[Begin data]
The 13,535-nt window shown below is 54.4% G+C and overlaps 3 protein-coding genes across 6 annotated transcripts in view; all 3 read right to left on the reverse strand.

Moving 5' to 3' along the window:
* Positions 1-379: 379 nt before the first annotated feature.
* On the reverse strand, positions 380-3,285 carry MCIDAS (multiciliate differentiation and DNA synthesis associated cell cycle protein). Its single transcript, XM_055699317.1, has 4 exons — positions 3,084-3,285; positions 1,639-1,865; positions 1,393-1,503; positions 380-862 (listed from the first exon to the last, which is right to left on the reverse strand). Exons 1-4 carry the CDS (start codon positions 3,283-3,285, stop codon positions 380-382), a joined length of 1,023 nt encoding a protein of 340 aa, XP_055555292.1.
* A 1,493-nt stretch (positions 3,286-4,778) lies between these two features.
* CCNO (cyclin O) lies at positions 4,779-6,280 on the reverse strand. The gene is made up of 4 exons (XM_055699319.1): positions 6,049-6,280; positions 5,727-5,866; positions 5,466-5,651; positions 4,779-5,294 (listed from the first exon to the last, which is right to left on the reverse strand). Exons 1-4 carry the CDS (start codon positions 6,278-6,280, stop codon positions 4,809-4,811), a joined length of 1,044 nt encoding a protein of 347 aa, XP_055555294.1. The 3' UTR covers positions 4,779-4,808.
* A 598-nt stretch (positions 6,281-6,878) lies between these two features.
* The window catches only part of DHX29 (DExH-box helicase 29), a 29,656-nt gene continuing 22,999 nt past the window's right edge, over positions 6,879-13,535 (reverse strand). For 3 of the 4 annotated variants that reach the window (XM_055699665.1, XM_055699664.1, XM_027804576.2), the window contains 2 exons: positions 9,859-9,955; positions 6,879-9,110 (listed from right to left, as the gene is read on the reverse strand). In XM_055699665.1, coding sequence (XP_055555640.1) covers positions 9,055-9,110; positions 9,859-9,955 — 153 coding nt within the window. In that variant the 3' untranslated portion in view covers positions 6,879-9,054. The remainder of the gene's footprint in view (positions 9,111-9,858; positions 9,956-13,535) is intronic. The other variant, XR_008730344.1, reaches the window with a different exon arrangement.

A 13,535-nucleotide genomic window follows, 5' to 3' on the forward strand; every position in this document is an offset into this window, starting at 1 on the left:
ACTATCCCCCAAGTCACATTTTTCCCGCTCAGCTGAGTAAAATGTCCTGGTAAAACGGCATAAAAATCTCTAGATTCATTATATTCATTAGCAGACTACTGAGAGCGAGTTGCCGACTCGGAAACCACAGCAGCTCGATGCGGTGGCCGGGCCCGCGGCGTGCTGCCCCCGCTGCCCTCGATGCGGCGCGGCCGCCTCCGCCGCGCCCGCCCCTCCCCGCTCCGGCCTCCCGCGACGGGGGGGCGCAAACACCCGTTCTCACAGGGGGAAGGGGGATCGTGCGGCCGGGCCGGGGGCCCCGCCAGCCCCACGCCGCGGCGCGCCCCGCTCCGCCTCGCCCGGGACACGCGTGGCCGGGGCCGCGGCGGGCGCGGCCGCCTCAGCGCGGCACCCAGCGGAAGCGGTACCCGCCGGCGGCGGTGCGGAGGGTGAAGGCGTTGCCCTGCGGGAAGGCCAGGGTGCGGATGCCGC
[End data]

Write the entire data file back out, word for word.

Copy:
The 13,535-nt window shown below is 54.4% G+C and overlaps 3 protein-coding genes across 6 annotated transcripts in view; all 3 read right to left on the reverse strand.

Moving 5' to 3' along the window:
* Positions 1-379: 379 nt before the first annotated feature.
* On the reverse strand, positions 380-3,285 carry MCIDAS (multiciliate differentiation and DNA synthesis associated cell cycle protein). Its single transcript, XM_055699317.1, has 4 exons — positions 3,084-3,285; positions 1,639-1,865; positions 1,393-1,503; positions 380-862 (listed from the first exon to the last, which is right to left on the reverse strand). Exons 1-4 carry the CDS (start codon positions 3,283-3,285, stop codon positions 380-382), a joined length of 1,023 nt encoding a protein of 340 aa, XP_055555292.1.
* A 1,493-nt stretch (positions 3,286-4,778) lies between these two features.
* CCNO (cyclin O) lies at positions 4,779-6,280 on the reverse strand. The gene is made up of 4 exons (XM_055699319.1): positions 6,049-6,280; positions 5,727-5,866; positions 5,466-5,651; positions 4,779-5,294 (listed from the first exon to the last, which is right to left on the reverse strand). Exons 1-4 carry the CDS (start codon positions 6,278-6,280, stop codon positions 4,809-4,811), a joined length of 1,044 nt encoding a protein of 347 aa, XP_055555294.1. The 3' UTR covers positions 4,779-4,808.
* A 598-nt stretch (positions 6,281-6,878) lies between these two features.
* The window catches only part of DHX29 (DExH-box helicase 29), a 29,656-nt gene continuing 22,999 nt past the window's right edge, over positions 6,879-13,535 (reverse strand). For 3 of the 4 annotated variants that reach the window (XM_055699665.1, XM_055699664.1, XM_027804576.2), the window contains 2 exons: positions 9,859-9,955; positions 6,879-9,110 (listed from right to left, as the gene is read on the reverse strand). In XM_055699665.1, coding sequence (XP_055555640.1) covers positions 9,055-9,110; positions 9,859-9,955 — 153 coding nt within the window. In that variant the 3' untranslated portion in view covers positions 6,879-9,054. The remainder of the gene's footprint in view (positions 9,111-9,858; positions 9,956-13,535) is intronic. The other variant, XR_008730344.1, reaches the window with a different exon arrangement.

A 13,535-nucleotide genomic window follows, 5' to 3' on the forward strand; every position in this document is an offset into this window, starting at 1 on the left:
ACTATCCCCCAAGTCACATTTTTCCCGCTCAGCTGAGTAAAATGTCCTGGTAAAACGGCATAAAAATCTCTAGATTCATTATATTCATTAGCAGACTACTGAGAGCGAGTTGCCGACTCGGAAACCACAGCAGCTCGATGCGGTGGCCGGGCCCGCGGCGTGCTGCCCCCGCTGCCCTCGATGCGGCGCGGCCGCCTCCGCCGCGCCCGCCCCTCCCCGCTCCGGCCTCCCGCGACGGGGGGGCGCAAACACCCGTTCTCACAGGGGGAAGGGGGATCGTGCGGCCGGGCCGGGGGCCCCGCCAGCCCCACGCCGCGGCGCGCCCCGCTCCGCCTCGCCCGGGACACGCGTGGCCGGGGCCGCGGCGGGCGCGGCCGCCTCAGCGCGGCACCCAGCGGAAGCGGTACCCGCCGGCGGCGGTGCGGAGGGTGAAGGCGTTGCCCTGCGGGAAGGCCAGGGTGCGGATGCCGC